- زمان مطالعه 4 دقیقه
- سطح سخت
دانلود اپلیکیشن «زیبوک»
این فصل را میتوانید به بهترین شکل و با امکانات عالی در اپلیکیشن «زیبوک» بخوانید
متن انگلیسی فصل
The Washington Post
The photographs said it all. Because of Drake and Sweeney, these poor people were dead.
The file was thick; Rafter had worked very hard. It was my copy of Drake and Sweeney’s complaint to the Bar Association. In one sentence: I had stolen their file, so now I should lose my license.
But it was a shock. Drake and Sweeney wanted blood, my blood. It was frightening. Since I had started law school ten years earlier, I had never thought of any other kind of work. What would I do without a law license?
But there was one thing Drake and Sweeney didn’t know yet. Tomorrow morning at nine o’clock, Mordecai and I were starting a four million dollar lawsuit against them for the death of the Burton family.
I went into Mordecai’s office.
“What do I do?” I said.
He smiled. “Same as they did. Call the Washington Post. I was at college with Tim Claussen. He’s one of their best journalists.”
Next morning we told Tim Claussen about the lawsuit against Drake and Sweeney. The Burton story was already big as a result of the march and my night in prison, and this made it even bigger. He asked us a lot of questions and I was happy to answer. Drake and Sweeney went to the newspapers first.
The story was in the newspaper the next day. For an old law company like Drake and Sweeney, it was the worst thing in the world. Arthur Jacobs’s photo appeared next to DeVon Hardy’s. There were also photographs of Lontae Burton taken from the march. You didn’t even have to read the story; the photographs said it all. Because of Drake and Sweeney, these poor people were dead.
The next day it got even worse for Drake and Sweeney. The Post Office didn’t like all these stories in the newspapers and they didn’t want RiverOaks as their real estate company. That left RiverOaks with nothing. RiverOaks told the Washington Post they didn’t know the evictions were illegal. A million dollar lawsuit for lost business by RiverOaks against Drake and Sweeney was becoming possible.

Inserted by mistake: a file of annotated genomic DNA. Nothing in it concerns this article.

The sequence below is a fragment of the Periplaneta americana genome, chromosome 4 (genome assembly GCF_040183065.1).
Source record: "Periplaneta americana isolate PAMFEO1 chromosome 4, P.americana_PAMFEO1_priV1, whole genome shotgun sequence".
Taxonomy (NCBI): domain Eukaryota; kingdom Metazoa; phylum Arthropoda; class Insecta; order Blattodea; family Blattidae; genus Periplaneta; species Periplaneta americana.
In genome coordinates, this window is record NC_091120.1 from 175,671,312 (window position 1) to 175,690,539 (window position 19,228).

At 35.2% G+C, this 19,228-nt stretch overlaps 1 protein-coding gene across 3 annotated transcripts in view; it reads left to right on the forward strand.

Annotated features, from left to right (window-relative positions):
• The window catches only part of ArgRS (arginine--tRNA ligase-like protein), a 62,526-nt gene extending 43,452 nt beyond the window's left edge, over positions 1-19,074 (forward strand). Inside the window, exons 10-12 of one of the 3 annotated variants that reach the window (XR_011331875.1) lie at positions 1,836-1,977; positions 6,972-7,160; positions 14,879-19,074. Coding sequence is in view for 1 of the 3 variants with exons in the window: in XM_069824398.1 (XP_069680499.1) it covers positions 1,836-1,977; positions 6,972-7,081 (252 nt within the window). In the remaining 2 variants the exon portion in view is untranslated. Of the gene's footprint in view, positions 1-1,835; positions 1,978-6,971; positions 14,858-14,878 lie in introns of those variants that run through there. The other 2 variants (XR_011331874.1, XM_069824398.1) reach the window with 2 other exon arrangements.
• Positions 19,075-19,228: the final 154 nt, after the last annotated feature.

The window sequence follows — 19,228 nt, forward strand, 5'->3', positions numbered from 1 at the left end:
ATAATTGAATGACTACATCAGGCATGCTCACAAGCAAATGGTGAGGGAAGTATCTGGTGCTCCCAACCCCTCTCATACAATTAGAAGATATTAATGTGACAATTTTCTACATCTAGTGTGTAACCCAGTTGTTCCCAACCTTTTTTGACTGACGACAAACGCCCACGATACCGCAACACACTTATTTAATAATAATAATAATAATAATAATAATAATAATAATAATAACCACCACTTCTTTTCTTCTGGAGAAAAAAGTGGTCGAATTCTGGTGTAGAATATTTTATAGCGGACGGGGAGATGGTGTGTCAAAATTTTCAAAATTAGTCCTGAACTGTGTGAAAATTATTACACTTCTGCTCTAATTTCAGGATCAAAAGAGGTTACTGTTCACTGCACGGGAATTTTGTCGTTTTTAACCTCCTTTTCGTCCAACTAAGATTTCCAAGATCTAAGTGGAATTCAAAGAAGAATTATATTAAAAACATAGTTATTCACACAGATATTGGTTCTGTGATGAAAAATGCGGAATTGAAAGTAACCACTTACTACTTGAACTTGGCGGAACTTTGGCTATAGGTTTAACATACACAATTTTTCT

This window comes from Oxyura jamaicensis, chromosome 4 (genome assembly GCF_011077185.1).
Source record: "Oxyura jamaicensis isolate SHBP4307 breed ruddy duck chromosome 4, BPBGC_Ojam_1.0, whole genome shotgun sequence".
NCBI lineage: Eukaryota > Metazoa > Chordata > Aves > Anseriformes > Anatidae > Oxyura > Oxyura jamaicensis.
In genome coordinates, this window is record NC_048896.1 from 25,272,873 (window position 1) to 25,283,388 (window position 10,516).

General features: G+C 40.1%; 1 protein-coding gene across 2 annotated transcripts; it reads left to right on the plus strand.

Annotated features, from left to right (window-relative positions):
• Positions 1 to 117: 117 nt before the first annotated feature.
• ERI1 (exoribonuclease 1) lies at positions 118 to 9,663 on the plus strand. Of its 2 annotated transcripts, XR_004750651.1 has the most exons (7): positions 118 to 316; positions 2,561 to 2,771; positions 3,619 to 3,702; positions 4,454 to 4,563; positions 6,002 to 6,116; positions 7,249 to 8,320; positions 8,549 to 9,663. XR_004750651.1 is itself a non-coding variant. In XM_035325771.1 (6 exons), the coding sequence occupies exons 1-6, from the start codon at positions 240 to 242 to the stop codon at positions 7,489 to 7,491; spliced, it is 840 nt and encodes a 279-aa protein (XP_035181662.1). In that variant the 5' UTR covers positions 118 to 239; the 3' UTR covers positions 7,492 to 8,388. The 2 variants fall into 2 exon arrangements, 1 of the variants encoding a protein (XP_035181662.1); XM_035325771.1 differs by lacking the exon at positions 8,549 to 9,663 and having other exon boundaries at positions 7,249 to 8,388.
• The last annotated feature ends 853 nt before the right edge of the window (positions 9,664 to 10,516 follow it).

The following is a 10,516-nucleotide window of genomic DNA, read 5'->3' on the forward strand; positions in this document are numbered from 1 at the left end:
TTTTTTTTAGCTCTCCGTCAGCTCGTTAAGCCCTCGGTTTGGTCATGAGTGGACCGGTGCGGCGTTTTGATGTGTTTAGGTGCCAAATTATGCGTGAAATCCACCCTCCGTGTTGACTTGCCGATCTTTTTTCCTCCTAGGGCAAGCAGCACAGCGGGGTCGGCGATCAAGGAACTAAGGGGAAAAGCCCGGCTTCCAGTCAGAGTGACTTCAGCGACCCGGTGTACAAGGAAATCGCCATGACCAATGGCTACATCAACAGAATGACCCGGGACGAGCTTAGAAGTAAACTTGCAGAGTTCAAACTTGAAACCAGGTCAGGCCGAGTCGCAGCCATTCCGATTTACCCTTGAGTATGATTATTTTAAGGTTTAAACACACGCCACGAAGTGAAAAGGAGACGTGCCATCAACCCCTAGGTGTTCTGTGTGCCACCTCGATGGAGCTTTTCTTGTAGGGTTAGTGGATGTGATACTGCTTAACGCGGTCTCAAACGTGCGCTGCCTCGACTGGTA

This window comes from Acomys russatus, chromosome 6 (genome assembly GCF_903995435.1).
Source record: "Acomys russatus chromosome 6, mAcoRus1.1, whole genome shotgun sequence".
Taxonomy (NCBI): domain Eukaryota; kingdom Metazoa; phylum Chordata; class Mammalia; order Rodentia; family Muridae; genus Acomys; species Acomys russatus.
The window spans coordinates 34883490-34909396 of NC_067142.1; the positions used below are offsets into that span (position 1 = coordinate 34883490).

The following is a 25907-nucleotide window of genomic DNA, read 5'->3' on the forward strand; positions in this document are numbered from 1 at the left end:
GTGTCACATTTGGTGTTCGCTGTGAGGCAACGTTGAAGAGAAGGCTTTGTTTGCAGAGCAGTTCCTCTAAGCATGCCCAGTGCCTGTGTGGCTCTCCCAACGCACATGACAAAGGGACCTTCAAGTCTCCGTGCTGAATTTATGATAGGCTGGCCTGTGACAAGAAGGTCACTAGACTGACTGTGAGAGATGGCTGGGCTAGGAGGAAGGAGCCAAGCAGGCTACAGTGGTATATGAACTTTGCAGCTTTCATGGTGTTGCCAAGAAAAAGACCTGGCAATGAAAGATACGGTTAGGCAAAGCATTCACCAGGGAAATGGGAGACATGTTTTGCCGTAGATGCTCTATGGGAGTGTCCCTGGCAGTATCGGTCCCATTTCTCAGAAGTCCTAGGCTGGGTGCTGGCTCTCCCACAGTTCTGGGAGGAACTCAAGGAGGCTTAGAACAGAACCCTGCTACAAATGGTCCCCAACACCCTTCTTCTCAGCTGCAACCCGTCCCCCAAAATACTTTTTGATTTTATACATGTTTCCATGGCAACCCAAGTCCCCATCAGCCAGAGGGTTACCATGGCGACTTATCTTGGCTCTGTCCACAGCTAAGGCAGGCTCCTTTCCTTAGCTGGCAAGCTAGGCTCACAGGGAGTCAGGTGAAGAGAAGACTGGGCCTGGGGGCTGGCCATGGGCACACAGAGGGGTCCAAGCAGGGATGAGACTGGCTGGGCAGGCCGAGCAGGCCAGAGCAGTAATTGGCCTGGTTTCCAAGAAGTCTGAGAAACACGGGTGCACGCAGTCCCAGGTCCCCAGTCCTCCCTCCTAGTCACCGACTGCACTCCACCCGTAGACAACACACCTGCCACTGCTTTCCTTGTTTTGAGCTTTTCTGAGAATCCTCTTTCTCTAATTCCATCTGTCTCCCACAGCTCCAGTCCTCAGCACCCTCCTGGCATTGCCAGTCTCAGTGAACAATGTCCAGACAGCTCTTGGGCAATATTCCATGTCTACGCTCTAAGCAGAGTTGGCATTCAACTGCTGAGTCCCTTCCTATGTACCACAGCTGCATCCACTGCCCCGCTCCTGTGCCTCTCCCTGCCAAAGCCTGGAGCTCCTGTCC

Arthur Jacobs phoned Mordecai at the Law Center. He wanted to meet Mordecai at Drake and Sweeney’s offices to talk about the lawsuit. Without me. Mordecai smiled at me. “This could be the meeting,” he said.
“Maybe,” I replied.
My future could depend on Mordecai’s talk with Arthur Jacobs. That night I couldn’t sleep. Mordecai was enjoying himself. He told me afterward that he couldn’t believe Arthur Jacobs was nearly eighty.
The old man told Mordecai immediately that Braden Chance was gone. He didn’t choose to leave Drake and Sweeney. They told him to go. Chance had been the only one who knew those people were tenants. I believed that.
Mordecai showed Arthur Jacobs the missing note from the file, and the receipt. Rafter was at the meeting too, with some other lawyers, and for a long time none of them said a word.
Then Arthur Jacobs made a suggestion: he said he wanted to meet with us and a judge. With the judge there, we could decide everything on one day - the Burton lawsuit, the theft of the file lawsuit, and the Bar Association complaint. The judge would be Judge DeOrio, who Mordecai knew was a fair judge.
“What do you think?” Mordecai asked me.
“What do you think?”
“I say we do it. I’ll call Judge DeOrio and arrange a time.”
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